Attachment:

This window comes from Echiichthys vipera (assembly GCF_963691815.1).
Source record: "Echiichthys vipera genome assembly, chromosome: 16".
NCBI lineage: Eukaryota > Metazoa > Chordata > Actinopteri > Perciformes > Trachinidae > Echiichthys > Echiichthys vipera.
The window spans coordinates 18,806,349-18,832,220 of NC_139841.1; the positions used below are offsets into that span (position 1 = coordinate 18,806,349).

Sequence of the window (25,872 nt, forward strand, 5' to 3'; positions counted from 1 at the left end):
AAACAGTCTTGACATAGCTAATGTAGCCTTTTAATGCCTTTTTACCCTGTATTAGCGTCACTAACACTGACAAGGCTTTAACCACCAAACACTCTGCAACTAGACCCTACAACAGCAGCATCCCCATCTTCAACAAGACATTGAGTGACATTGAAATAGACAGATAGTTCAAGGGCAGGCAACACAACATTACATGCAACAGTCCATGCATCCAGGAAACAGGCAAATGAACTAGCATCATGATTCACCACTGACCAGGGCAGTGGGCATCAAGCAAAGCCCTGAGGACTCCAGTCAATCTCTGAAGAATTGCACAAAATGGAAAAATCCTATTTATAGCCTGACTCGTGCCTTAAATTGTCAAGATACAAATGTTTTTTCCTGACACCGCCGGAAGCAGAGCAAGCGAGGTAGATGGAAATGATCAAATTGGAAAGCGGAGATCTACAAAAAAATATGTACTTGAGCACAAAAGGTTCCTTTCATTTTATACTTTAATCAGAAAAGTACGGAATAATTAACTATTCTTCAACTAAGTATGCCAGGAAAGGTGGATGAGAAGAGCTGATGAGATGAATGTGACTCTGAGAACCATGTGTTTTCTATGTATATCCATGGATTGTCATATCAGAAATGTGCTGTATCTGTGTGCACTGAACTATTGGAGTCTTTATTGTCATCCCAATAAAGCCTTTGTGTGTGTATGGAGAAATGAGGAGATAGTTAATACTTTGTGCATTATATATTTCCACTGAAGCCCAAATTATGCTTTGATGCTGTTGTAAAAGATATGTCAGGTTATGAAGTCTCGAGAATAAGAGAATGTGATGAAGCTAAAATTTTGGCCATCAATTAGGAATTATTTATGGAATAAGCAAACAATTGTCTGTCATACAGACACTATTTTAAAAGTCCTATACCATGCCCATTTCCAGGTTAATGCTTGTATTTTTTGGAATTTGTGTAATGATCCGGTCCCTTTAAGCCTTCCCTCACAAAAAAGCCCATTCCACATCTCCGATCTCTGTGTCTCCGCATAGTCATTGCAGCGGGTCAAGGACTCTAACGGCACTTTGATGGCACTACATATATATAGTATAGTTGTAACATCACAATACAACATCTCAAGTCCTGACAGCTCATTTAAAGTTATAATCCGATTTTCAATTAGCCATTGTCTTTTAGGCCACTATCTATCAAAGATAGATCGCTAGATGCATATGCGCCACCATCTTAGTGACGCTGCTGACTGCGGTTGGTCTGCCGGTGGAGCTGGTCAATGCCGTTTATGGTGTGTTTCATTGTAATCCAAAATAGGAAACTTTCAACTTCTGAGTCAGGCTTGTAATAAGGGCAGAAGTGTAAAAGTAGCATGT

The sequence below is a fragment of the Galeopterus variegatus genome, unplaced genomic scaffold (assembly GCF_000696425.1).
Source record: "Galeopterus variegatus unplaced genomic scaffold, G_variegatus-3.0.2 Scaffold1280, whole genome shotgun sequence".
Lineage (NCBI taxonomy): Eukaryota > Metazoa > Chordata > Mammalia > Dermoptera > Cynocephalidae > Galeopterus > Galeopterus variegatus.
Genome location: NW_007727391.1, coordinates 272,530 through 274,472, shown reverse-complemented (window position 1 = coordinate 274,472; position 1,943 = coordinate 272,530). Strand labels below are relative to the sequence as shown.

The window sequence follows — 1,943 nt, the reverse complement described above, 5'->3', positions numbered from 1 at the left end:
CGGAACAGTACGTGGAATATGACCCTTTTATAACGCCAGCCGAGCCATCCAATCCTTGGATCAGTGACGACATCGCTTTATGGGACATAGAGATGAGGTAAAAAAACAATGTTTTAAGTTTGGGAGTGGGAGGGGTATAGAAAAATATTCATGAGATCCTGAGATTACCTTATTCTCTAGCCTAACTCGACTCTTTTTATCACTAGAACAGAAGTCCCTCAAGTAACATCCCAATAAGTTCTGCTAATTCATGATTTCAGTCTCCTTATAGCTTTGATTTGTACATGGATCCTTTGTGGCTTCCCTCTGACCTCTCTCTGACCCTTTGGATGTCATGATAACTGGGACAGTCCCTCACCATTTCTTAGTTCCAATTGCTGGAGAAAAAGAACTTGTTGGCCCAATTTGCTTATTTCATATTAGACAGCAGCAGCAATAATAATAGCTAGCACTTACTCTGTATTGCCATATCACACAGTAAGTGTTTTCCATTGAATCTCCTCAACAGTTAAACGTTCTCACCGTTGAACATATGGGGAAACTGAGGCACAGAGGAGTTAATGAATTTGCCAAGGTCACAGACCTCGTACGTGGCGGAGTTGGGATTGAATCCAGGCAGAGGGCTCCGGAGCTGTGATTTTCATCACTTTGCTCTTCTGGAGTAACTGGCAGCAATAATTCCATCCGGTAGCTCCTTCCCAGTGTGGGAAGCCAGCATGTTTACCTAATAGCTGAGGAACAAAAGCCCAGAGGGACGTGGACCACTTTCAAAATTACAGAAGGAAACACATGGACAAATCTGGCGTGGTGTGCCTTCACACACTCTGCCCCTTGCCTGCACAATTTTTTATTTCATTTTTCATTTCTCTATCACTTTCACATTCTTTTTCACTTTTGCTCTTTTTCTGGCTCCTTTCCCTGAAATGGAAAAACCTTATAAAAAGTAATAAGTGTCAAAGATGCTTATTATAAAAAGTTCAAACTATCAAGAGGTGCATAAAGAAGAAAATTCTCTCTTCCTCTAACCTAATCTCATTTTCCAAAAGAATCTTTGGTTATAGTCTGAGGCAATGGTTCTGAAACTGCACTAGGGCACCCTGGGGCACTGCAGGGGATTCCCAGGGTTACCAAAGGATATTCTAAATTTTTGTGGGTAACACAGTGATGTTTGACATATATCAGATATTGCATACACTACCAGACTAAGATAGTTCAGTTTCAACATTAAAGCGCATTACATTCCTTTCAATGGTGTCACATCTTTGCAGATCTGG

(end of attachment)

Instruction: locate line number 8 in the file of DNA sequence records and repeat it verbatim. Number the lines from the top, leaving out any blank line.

Source record: "Galeopterus variegatus unplaced genomic scaffold, G_variegatus-3.0.2 Scaffold1280, whole genome shotgun sequence".